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    Rice: Possible Iran talks to be limited to Iraq

2006-03-18 07:16

Any possible dialogue between American diplomats and Iranian officials on stabilizing Iraq will not cover Teheran's nuclear ambitions, US Secretary of State Condoleezza Rice said on Friday.

Speaking in Sydney, Rice said talks with Teheran on Iraq's slide towards civil war "might be useful," but when asked if the discussions also could cover Iran's nuclear programme, she said no.

"Those talks are limited to questions concerning the country at issue, so in this case it would be limited to questions concerning Iraq," she said.

Iran offered on Thursday to enter into talks with the United States aimed at stabilizing Iraq, the first time the Islamic republic has agreed to negotiate with the superpower that it calls the "Great Satan."

Teheran's offer appeared to reflect the desire of at least some top Iranian officials to relieve Western pressure over Teheran's nuclear programme in return for help on Iraq.

The White House said the US ambassador to Iraq, Zalmay Khalilzad, is already authorized to talk with Iran about Iraq, but that Iran's nuclear ambitions would not be discussed.

The secretary of Iran's Supreme National Security Council, Ali Larijani, also told reporters that any talks between the United States and Iran would be limited to Iraqi issues.

Larijani, who is also Iran's top nuclear negotiator, said Khalilzad had repeatedly invited Iran for talks on Iraq.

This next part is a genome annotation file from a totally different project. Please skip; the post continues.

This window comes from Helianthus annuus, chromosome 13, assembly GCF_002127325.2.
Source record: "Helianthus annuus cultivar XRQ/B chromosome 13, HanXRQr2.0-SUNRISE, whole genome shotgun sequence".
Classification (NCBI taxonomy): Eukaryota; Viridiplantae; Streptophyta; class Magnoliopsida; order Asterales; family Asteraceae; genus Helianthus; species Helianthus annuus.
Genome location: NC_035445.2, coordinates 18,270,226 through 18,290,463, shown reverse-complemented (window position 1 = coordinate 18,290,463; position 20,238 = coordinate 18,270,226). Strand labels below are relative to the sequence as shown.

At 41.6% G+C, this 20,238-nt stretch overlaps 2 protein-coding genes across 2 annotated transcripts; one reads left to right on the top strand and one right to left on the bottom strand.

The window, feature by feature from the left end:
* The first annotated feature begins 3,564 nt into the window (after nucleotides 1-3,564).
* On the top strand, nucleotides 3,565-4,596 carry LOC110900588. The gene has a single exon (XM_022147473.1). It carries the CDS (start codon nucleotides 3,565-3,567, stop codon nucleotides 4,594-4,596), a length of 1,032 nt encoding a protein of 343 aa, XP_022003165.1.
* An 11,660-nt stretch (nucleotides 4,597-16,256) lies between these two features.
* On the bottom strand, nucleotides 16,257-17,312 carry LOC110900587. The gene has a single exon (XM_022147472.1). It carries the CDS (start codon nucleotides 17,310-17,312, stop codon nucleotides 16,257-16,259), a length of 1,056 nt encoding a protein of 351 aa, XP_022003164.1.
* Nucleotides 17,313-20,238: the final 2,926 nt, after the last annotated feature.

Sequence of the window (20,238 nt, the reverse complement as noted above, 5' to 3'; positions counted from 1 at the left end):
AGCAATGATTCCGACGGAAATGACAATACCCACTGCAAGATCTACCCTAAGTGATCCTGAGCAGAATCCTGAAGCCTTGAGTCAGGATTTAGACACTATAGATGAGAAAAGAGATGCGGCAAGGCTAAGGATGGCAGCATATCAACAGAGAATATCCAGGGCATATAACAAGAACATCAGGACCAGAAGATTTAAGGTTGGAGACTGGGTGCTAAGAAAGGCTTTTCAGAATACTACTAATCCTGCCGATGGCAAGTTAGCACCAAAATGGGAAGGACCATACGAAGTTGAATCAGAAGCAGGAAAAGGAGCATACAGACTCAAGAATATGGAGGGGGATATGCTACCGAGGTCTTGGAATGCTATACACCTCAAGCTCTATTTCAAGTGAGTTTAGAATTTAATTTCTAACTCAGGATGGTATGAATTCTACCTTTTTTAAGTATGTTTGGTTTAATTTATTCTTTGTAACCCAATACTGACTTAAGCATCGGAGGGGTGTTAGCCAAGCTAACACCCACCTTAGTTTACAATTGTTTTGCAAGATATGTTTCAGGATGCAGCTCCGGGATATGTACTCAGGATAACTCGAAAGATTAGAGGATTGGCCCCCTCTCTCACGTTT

"This isn't a negotiation of some kind. We've found it useful to exchange information and to talk, and if we do it will be about Iraq," Rice said, but she did not specify when the talks will take place.

The United States cut diplomatic ties with Iran after the 1979 seizure of the US Embassy in Teheran. US diplomats were held hostage for more than a year.

US President George W. Bush, who ordered the invasion of Iraq and the overthrow of its government, has accused Iran of meddling in Iraq's affairs and of sending weapons and men to help insurgents in Iraq.

Rice also kept up pressure on Teheran to ensure its nuclear program fits the Nuclear Nonproliferation Treaty (NPT).

Iranians needed to meet "the demands of the international community that Iran pursue its civil nuclear power programme in a way that is consistent with its NPT obligations, in a way that is consistent with the world concerns about Iran's history of lying to the IAEA," she said, referring to the International Atomic Energy Agency.

"It is now before the (UN) Security Council. That's the appropriate venue for it and I think that that's the place that this issue needs to be resolved," Rice added.

Rice later met with Australian Defence Minister Brendan Nelson in the southern city of Melbourne.

At Victoria Barracks, the army headquarters, she addressed about 100 Australian troops who have served alongside US personnel either in Iraq, Afghanistan or in disaster relief in the wake of the Asian Tsunami.

(China Daily 03/18/2006 page7)


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